Welcome to the Â Create Scrapbooks “Get It Organized” Series.Â I am tackling the art of keeping organized and the use of functional space to make my scrapbooking easier and more enjoyable – and ultimately getting things created and completed easier with less time trying to find what I need.
The first topic I decided to focus on is my ever-growing collection of page protectors and pocket pages. I created this simple organization system that has really helped me refocus my energy back to creating instead of trying to figure out which protector I need to use on which layout and keep an inventory on what I have in my stash to use. I have broken down the steps below with photos and step-by-step instructions on this organization project to take you from start to finish below. By focusing on smaller sections of your stash it really IS easy to start and finish a smaller project and you’ll see results fast… I promise.
Want to LOVE your supplies, storage solutions, and creative space again? I Â hope you’ll join me and I will help you get organized during this series!
As I scrapbook throughout the year I continually find the need to plan pages around photo sizes, page protector sizes, and pocket pages… I have found myself searching for the right sizes to print my photos, the correct orientation, and I have found that having easy access and an organized system is key to my positive workflow instead of searching through a stash of odd sized protectors.
Problem: There are so many sizes, varieties and manufacturers of page protectors available now for Project Life (and scrapbooking in general). While years back during the initial years of Project Life – via the great Becky Higgins – there were only a few style of page protectors, and now there are so many (and multiple companies selling them), along with variety packs to boot! This is fantastic, however, as you know it just adds MORE variety and a bigger number of options you have at your fingertips. Choices can be exactly what we need, but it can also get you sidetracked if you can’t find what you need or know what you have in your stash.
WhileÂ multipleÂ styles of protectors and pocket pages is a huge plus in my book, it seems a bit harder to tackle organization of the page protectors if you don’ t have a good organization system. These are things I was running into as issues:
- Knowing what styles of page protectors I had on hand andÂ how many I had of each – so I didn’t run out of my favorites (or purchase too many duplicates).
- Planning for what projects I have started (and will be starting this year that I have planned), and how many of each style I may need in the future.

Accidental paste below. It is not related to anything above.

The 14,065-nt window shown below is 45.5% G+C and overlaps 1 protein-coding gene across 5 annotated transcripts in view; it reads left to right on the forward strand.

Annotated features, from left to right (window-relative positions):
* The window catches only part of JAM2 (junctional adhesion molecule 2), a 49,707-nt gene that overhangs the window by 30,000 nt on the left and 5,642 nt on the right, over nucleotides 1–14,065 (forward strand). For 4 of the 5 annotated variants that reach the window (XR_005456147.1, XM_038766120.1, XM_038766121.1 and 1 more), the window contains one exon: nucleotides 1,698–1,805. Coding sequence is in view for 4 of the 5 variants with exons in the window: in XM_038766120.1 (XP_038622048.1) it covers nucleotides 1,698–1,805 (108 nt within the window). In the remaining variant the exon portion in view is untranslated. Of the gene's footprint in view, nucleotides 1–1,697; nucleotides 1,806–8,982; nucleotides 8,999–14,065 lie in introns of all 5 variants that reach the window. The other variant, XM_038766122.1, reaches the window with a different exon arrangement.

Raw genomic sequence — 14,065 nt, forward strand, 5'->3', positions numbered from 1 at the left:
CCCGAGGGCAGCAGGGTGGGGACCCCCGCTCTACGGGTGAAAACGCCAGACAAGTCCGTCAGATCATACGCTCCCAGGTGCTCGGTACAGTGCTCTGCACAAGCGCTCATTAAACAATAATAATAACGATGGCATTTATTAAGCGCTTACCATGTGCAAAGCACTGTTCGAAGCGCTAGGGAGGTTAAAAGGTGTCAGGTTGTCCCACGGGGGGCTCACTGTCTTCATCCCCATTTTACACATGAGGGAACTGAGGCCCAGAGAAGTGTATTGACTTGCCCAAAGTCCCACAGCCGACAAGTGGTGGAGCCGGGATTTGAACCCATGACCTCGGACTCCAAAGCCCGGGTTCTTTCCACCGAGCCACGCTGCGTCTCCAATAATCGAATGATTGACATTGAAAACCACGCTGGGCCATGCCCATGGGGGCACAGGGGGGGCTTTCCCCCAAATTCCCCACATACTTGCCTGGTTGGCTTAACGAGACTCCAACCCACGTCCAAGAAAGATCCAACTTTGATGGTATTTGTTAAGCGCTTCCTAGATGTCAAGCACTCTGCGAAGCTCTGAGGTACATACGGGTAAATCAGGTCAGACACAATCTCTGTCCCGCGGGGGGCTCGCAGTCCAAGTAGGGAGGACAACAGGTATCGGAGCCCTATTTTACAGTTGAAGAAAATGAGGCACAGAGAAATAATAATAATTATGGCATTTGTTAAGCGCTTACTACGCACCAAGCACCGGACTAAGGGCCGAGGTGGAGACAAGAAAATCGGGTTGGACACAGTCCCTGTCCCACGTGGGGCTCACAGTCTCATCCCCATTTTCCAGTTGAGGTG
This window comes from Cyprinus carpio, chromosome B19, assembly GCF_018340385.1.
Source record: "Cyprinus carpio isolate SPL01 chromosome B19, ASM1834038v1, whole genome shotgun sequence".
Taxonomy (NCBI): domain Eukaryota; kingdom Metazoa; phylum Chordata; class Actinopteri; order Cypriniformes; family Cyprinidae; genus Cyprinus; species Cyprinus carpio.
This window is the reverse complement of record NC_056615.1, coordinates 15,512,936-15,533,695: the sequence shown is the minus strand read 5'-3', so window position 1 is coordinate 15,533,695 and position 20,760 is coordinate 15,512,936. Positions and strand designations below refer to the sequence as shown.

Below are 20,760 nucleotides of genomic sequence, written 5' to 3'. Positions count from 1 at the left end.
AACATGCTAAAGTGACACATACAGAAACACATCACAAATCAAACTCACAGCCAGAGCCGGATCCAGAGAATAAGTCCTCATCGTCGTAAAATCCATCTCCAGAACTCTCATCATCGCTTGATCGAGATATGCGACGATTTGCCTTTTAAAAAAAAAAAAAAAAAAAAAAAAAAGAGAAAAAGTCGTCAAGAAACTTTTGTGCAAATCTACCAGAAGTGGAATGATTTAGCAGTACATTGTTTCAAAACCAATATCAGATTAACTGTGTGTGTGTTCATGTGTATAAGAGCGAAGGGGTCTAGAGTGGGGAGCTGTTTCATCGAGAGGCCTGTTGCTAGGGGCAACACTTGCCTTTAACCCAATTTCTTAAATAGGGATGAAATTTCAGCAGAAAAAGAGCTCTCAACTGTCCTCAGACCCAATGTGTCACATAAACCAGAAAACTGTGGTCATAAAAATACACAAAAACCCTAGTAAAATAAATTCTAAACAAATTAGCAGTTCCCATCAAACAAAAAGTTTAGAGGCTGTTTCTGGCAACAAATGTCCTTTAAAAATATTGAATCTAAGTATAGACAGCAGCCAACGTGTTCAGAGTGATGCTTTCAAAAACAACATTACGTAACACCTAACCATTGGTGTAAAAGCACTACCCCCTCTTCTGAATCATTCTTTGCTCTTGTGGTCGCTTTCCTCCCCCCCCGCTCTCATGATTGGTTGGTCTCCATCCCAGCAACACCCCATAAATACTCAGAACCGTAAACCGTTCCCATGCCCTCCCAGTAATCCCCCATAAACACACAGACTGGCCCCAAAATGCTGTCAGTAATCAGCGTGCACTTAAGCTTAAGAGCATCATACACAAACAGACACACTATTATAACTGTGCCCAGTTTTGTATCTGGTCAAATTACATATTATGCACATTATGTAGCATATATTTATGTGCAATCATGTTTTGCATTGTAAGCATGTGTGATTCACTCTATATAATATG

- The best way of storing them so that I can have easy access, be able to SEE what I have easily, and the exact sizes of each style so I can print and organize my layouts.
Here’s Â what I did to get myself organized this week regarding my page protectors. I even designed some free printables (below) for you to give you a creative jumpstart and show you my solution to storage of page protectors.
Here’s my step-by-step solution to get your page protectors organized for your Project Life scrapbooking as well as any other projects requiring page protectors.
You can break it down even further if needed, but try to tackle it in the next week. You’ll be so proud of yourself – and it will be one less project on your to-do list.
- To start – you’ll need some room on the floor, table, etc. to work, your stash of pocket and page protectors, a pen (AC Project Life Slick Writers are my favorite!) and some post-it note tabs or paper and scissors. That’s it. Later after reviewing your stash, you’ll need a bin (in my case) or a binder (if you prefer this method).
- Step 1: Find ALL of your page protectors that you own. Yes, all of them… make sure you check each new/empty album as those can also house a few new protectors that are supplied with the album, and all your stash of crafting/scrapbooking supplies.Â Tip – If you find you have several different types that are NOT 3-ringed (for example, post-bound scrapbook style) you can put those in a separate pile to organize later if needed. We are going to focus on the 3-ringed style this organizational round.
- Â Clear off a large enough space to make several piles – use the floor, table, etc. This won’t be a long project, so the key is to just get started. This is to be able to SEE what you have all in one spot and decide what type of bin or binder you want to store the page protectors in to store them ALL in. I decided on some bins as I have a lot of pocket and page protectors. I’ll go into detail below on this. It’s imperative to really see what you have purchased, collected, and get a good idea of how many of each before you jump into an actual storage solution.